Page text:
"Hie!" said he softly, with a smile, "got over your funk, eh?"

"It was nothing!" sighed Gabriel, squirming before him.

"You needn't lean so heavily on your oars now. Take it easy a bit We've only got one more place to pass. Rest a bit."

Gabriel stopped short obediently, wiped the sweat off his face with his shirt-sleeve, and again thrust the oars into the water.

"Row more gently. Don't let the water blab about you! We have only the gates to pass. Softly, softly! We've serious people to deal with here, my friend. They may take it into their heads to joke a bit with their rifles. They might saddle you with such a swelling on your forehead that you wouldn't even be able to sing out: oh!"

The skiff now crept along upon the water almost noiselessly. Only from the oars dripped blue drops and when they fell into the sea, tiny blue spots lingered for an instant on the place where they fell. The night grew even darker and stiller. The sky no longer resembled a sea in insurrection—the clouds had spread all over it and covered it with an even, heavy baldachin, drooping low and motionless over the sea. The sea grew still quieter, blacker, and exhaled a still stronger saline odour, nor did it seem so vast as heretofore.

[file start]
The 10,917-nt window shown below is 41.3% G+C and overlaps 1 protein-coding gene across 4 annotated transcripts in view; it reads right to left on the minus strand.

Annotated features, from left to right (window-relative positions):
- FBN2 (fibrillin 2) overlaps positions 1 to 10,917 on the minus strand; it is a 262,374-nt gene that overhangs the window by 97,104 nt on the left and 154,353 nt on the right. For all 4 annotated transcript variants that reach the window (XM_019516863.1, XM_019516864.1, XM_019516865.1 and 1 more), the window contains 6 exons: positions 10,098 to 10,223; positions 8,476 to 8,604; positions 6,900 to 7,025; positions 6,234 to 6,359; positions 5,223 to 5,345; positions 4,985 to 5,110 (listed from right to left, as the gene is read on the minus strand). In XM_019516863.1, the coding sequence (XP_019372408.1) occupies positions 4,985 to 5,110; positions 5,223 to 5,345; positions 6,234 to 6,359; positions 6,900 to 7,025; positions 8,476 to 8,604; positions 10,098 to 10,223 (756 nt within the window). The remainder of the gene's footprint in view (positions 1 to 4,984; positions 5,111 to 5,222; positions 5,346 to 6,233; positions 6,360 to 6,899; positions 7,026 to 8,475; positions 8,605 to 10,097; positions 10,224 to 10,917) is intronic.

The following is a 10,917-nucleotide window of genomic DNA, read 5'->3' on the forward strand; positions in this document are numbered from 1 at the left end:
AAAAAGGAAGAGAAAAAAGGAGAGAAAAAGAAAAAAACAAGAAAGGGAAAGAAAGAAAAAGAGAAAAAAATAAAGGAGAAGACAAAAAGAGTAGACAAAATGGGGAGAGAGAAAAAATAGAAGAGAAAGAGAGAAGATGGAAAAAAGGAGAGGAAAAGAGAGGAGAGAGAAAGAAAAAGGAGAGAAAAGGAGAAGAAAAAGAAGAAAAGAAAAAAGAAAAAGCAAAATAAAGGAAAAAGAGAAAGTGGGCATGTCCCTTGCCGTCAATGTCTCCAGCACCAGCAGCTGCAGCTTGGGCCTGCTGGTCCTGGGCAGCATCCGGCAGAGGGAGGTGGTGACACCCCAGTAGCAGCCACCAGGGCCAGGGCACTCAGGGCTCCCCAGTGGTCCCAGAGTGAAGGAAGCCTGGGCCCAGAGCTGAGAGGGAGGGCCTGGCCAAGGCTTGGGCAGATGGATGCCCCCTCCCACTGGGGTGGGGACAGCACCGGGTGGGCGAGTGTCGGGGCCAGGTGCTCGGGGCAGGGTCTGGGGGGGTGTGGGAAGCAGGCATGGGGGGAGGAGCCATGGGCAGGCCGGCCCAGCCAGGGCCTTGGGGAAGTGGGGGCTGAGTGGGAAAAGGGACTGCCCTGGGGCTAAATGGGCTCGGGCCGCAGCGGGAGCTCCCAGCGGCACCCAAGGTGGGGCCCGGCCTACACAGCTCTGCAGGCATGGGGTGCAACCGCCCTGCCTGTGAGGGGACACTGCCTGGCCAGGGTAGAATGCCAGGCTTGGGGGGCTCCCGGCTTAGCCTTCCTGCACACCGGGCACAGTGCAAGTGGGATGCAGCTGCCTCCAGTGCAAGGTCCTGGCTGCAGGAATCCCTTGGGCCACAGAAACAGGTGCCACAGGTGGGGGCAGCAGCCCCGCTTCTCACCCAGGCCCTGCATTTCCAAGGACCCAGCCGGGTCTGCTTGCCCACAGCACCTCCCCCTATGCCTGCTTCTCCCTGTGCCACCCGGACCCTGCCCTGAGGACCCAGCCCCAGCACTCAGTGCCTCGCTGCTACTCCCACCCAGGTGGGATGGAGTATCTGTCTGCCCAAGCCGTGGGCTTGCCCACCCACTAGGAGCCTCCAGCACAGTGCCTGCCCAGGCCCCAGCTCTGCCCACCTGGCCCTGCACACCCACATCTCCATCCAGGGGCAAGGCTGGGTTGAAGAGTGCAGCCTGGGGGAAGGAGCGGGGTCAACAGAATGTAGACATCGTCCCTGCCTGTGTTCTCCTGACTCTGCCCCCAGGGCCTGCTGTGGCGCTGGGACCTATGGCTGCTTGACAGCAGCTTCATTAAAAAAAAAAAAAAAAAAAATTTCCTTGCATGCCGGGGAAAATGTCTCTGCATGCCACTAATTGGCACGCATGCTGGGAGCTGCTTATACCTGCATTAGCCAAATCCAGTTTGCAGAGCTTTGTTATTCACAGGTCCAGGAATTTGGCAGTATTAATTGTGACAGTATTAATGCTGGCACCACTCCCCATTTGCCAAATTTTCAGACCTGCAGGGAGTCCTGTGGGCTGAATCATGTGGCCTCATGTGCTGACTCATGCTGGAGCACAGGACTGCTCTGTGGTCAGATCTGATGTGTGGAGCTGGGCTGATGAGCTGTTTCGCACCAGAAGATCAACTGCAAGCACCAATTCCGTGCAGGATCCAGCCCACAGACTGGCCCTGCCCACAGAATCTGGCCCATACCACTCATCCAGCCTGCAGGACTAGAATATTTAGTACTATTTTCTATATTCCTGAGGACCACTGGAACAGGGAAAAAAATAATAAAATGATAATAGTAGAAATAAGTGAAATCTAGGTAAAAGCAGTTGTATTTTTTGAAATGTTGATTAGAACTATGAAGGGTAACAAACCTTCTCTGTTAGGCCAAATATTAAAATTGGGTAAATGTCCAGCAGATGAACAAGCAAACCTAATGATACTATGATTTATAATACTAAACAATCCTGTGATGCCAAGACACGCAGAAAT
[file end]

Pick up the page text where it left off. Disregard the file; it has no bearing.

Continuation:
"Ah! if only the rain would come!" whispered Chelkash, "it would be as good as a curtain for us."

Right and left of them some sort of edifice now rose out of the black water—barges, immovable, sinister, and as black as the water itself. On one of them a fire was twinkling, and someone was going about with a lantern. The sea, washing their sides, sounded supplicatory and muffled, and they responded in a shrill and cold echo, as if quarrelsome and refusing to concede anything to it.

"The cordons!" whispered Chelkash in a scarcely audible voice.